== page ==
SJRA never planned or engineered scenarios where a major rainstorm, such as Tropical Storm Harvey, might result in the need to reduce the water levels of Lake Conroe. SJRA began releasing 79,141 cubic feet per second (cfs) of water during the middle of the night on August 28, 2017, with no idea whatsoever what would happen downstream, other than, as SJRA General Manager Jace Houston acknowledged on September 1, “there would be catastrophic flooding.”
SJRA’s duty under Texas law, which created the scofflaw agency, specifically would require it plan carefully what would happen in the San Jacinto River over which SJRA has authority in the event of massive swelling waters. On August 28, 2017, SJRA itself caused that release of water, not Mother Nature, because SJRA had failed to plan for the need to release water from Lake Conroe, despite two weeks of weather warnings about the impending storm.
Takeaway #2: SJRA has never planned for or cared about the impact of water discharges downstream from the Lake Conroe Dam
Over 264 pages in the 2010 report and 86 pages in the 2017 Dam Gate update, SJRA wholly failed to plan for or even show concern about the impact of water discharges from the Lake Conroe Dam on properties and families downstream. The EAP has no planning for what would happen if Lake Conroe got too full due to rains or related conditions. There is no downstream engineering or planning.
SJRA wholly failed to plan or provide engineering for the channels of the San Jacinto River.
In fact, one of the most eery aspects of SJRA’s EAP is that it provides no management of water whatsoever. Rather, it merely provides observations and predictions about what will happen in the event of a catastrophic dam failure.
SJRA’s EAP reads more like a script to a 1970s disaster movie than an engineering study making empirical observations or calculated predictions.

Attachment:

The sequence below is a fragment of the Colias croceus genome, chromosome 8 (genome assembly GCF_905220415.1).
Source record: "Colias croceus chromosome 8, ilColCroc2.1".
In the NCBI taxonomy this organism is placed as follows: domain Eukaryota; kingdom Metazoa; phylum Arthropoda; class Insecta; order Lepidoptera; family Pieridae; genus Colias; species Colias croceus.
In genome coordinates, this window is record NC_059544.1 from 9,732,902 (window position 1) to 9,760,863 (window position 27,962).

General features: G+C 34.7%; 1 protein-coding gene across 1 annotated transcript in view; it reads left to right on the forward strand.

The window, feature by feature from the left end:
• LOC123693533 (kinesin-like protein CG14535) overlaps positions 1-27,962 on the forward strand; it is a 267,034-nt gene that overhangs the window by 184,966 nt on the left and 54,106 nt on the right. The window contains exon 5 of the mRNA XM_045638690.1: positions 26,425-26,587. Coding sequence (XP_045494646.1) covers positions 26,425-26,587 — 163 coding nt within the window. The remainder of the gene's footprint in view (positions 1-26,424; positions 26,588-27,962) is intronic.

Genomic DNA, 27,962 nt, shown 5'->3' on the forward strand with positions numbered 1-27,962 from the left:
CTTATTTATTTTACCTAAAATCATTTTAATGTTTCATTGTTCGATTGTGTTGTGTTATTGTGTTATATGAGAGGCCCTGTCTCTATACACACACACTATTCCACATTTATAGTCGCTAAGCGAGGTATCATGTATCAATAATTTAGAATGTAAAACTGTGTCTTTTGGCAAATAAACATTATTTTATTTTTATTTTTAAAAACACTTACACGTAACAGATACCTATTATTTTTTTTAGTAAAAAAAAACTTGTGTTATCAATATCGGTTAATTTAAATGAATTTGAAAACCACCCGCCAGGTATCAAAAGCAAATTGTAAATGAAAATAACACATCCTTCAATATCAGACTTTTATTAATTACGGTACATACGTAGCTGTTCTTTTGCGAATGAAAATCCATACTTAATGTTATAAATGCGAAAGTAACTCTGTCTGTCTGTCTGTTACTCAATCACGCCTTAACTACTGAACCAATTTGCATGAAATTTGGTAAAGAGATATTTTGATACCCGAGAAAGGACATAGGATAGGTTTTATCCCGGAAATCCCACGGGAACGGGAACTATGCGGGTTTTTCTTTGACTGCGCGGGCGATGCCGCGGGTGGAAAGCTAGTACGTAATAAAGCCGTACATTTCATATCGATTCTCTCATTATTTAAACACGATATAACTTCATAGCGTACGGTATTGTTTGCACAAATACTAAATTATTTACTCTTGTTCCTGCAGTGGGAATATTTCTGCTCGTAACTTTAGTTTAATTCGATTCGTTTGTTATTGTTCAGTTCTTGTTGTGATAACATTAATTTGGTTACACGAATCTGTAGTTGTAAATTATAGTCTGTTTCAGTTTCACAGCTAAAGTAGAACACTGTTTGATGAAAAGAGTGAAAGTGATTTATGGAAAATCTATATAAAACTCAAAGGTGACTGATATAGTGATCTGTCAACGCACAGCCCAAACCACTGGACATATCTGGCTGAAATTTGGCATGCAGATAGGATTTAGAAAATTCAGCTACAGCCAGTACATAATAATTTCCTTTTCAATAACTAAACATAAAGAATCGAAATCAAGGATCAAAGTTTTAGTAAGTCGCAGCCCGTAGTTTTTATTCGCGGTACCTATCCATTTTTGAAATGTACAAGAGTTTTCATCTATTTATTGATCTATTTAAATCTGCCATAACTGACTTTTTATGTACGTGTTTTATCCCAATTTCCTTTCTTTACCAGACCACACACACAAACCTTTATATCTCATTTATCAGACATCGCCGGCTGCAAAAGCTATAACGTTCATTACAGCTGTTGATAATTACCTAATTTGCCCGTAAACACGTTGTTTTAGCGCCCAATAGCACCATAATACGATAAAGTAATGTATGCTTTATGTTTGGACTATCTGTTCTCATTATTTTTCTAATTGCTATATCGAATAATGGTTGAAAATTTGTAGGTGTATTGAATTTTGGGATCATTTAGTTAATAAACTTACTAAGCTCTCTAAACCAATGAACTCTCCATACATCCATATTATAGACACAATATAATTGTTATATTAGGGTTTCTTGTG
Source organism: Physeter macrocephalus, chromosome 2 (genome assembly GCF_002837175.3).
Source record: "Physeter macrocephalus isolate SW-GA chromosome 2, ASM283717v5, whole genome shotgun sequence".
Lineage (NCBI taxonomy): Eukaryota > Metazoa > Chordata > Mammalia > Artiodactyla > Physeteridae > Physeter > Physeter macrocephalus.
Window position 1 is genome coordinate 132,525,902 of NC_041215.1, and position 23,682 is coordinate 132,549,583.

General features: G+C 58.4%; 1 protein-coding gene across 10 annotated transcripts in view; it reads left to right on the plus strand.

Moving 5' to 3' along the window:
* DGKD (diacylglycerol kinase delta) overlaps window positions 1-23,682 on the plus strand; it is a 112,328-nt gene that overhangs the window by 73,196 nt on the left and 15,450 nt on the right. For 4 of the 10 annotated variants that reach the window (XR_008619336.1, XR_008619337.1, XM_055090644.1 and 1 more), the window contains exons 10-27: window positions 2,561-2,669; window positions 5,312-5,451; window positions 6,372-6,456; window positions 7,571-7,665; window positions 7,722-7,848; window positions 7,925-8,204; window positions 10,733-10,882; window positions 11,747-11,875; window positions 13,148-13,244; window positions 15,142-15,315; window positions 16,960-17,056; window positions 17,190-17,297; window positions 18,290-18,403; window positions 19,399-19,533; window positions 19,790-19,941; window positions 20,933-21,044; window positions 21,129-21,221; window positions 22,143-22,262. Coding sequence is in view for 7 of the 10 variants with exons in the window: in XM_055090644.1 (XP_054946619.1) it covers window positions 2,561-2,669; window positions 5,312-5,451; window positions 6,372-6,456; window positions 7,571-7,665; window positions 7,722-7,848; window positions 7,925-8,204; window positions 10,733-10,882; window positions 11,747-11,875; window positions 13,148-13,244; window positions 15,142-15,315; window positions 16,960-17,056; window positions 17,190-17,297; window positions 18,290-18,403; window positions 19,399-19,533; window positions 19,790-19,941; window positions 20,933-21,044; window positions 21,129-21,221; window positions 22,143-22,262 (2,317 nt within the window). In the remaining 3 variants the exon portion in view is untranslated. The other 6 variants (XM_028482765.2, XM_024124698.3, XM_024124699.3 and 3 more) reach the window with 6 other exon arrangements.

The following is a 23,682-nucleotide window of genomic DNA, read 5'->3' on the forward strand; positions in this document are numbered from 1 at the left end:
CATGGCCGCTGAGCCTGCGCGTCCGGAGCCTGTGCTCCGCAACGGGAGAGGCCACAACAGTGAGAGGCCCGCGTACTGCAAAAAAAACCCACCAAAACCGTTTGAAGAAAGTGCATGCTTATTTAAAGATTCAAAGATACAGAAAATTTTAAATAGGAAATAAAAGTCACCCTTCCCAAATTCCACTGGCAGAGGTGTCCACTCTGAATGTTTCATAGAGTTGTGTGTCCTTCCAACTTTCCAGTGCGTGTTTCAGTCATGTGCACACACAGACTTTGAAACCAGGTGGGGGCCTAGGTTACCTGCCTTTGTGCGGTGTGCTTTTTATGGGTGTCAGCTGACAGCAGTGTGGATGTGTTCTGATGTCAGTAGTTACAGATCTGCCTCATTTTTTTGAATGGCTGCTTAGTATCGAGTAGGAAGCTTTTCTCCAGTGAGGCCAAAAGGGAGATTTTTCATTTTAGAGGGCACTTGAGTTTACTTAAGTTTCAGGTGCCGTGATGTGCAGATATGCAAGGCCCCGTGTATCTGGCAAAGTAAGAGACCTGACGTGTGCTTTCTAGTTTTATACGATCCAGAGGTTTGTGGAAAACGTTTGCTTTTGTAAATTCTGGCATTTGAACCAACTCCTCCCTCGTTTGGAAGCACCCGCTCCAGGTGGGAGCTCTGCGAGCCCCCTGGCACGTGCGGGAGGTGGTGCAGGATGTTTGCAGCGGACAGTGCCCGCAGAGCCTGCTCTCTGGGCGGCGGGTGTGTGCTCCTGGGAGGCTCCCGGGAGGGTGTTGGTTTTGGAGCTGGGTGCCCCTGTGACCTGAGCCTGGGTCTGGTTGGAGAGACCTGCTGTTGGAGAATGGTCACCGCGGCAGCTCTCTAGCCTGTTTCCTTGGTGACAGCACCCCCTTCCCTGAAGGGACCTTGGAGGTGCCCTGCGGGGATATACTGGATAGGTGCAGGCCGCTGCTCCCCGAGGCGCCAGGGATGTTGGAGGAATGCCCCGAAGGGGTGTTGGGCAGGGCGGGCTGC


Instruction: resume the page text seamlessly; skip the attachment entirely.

Takeaway #3: SJRA had no engineering or planning for notifications of the public in the event of a water discharge outside of a total breach of the Lake Conroe Dam.
SJRA’s EAP only plans for emergencies in the form of total catastrophes, such as a total Dam failure or a total failure of the embankments of Lake Conroe.
There is no engineering or planning about when notifications should occur in the event of a discharge other than in those two very unusual or isolated events. SJRA acknowledged on page 1 of the EAP that it was well aware people would suffer, lose lives, and lose their homes in the event of large downstream flows, but SJRA provided no training or planning to notify the public whatsoever for a large water discharge, such as what occurred during Harvey, other than in the event of a catastrophic Dam failure.
On page 19 of the EAP, SJRA concluded, “If imminent failure of the dam with uncontrolled downstream flooding is anticipated, downstream notification for evacuation should be accomplished in the most expedient manner possible. Organizations and personnel on the Notification Flowchart should be contacted immediately.” On August 28, 2017, SJRA issued notifications in the middle of the night, but those notifications were way too late to provide any meaningful warning to the public that SJRA would release a torrent of water at the rate of 79,141 cfs, thereby destroying homes, families, human lives, and animals.
SJRA has focused on selling water, forming a monopoly over the sale of water to jack up its prices, and scaring the public about “subsidence” allegedly from too much groundwater production in competition with SJRA’s surface water sales.
Over the 84 years of its existence, SJRA has abjectly failed to provide “flood control,” its core statutory function. To the contrary, SJRA has become the primary cause of dangerous flooding in Montgomery County and to communities farther downstream along or near the San Jacinto River.
The full SJRA Emergency Action Plan is in the following link:
The 2017 update to the Dam Gate Policy follows. It’s boring but you’re welcome to review it too:
Please address inquiries about the above-referenced documents to: Yollick Law Firm, P.C., 104 West Davis Street, Conroe, Texas 77301. Telephone 281.363.3591. The custodian of records is Eric Yollick.